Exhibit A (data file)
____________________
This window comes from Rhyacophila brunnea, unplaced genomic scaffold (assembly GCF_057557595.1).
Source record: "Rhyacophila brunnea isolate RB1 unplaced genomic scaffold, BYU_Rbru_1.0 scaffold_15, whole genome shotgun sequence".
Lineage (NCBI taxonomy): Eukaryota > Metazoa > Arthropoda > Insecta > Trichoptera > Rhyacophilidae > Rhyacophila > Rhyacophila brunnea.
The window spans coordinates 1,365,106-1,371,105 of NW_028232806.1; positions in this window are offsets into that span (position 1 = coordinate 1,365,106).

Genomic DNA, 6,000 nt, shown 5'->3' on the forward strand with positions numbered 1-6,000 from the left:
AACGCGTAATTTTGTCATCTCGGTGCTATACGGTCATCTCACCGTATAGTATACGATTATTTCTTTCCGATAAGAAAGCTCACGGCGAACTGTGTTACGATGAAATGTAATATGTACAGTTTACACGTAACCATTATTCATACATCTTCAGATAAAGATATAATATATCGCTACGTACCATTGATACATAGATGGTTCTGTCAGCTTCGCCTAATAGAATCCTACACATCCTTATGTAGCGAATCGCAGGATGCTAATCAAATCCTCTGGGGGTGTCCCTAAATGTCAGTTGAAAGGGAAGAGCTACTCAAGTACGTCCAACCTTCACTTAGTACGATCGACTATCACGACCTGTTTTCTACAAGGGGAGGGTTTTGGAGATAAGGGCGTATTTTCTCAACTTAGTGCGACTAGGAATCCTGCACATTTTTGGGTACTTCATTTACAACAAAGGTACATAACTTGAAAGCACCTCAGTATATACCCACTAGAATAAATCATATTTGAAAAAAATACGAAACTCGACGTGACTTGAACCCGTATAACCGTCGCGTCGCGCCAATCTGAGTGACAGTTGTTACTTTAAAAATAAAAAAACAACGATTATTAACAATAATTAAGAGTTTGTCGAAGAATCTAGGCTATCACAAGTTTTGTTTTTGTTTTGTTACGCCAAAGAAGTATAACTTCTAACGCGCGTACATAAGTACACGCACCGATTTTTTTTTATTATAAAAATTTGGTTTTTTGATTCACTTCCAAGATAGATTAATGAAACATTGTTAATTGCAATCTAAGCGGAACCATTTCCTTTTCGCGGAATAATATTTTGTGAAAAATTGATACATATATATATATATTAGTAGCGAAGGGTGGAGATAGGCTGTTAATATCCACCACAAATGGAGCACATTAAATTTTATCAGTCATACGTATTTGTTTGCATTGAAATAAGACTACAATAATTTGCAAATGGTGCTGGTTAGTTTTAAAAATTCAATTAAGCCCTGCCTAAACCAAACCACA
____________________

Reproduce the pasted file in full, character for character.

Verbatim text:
This window comes from Rhyacophila brunnea, unplaced genomic scaffold (assembly GCF_057557595.1).
Source record: "Rhyacophila brunnea isolate RB1 unplaced genomic scaffold, BYU_Rbru_1.0 scaffold_15, whole genome shotgun sequence".
Lineage (NCBI taxonomy): Eukaryota > Metazoa > Arthropoda > Insecta > Trichoptera > Rhyacophilidae > Rhyacophila > Rhyacophila brunnea.
The window spans coordinates 1,365,106-1,371,105 of NW_028232806.1; positions in this window are offsets into that span (position 1 = coordinate 1,365,106).

Genomic DNA, 6,000 nt, shown 5'->3' on the forward strand with positions numbered 1-6,000 from the left:
AACGCGTAATTTTGTCATCTCGGTGCTATACGGTCATCTCACCGTATAGTATACGATTATTTCTTTCCGATAAGAAAGCTCACGGCGAACTGTGTTACGATGAAATGTAATATGTACAGTTTACACGTAACCATTATTCATACATCTTCAGATAAAGATATAATATATCGCTACGTACCATTGATACATAGATGGTTCTGTCAGCTTCGCCTAATAGAATCCTACACATCCTTATGTAGCGAATCGCAGGATGCTAATCAAATCCTCTGGGGGTGTCCCTAAATGTCAGTTGAAAGGGAAGAGCTACTCAAGTACGTCCAACCTTCACTTAGTACGATCGACTATCACGACCTGTTTTCTACAAGGGGAGGGTTTTGGAGATAAGGGCGTATTTTCTCAACTTAGTGCGACTAGGAATCCTGCACATTTTTGGGTACTTCATTTACAACAAAGGTACATAACTTGAAAGCACCTCAGTATATACCCACTAGAATAAATCATATTTGAAAAAAATACGAAACTCGACGTGACTTGAACCCGTATAACCGTCGCGTCGCGCCAATCTGAGTGACAGTTGTTACTTTAAAAATAAAAAAACAACGATTATTAACAATAATTAAGAGTTTGTCGAAGAATCTAGGCTATCACAAGTTTTGTTTTTGTTTTGTTACGCCAAAGAAGTATAACTTCTAACGCGCGTACATAAGTACACGCACCGATTTTTTTTTATTATAAAAATTTGGTTTTTTGATTCACTTCCAAGATAGATTAATGAAACATTGTTAATTGCAATCTAAGCGGAACCATTTCCTTTTCGCGGAATAATATTTTGTGAAAAATTGATACATATATATATATATTAGTAGCGAAGGGTGGAGATAGGCTGTTAATATCCACCACAAATGGAGCACATTAAATTTTATCAGTCATACGTATTTGTTTGCATTGAAATAAGACTACAATAATTTGCAAATGGTGCTGGTTAGTTTTAAAAATTCAATTAAGCCCTGCCTAAACCAAACCACA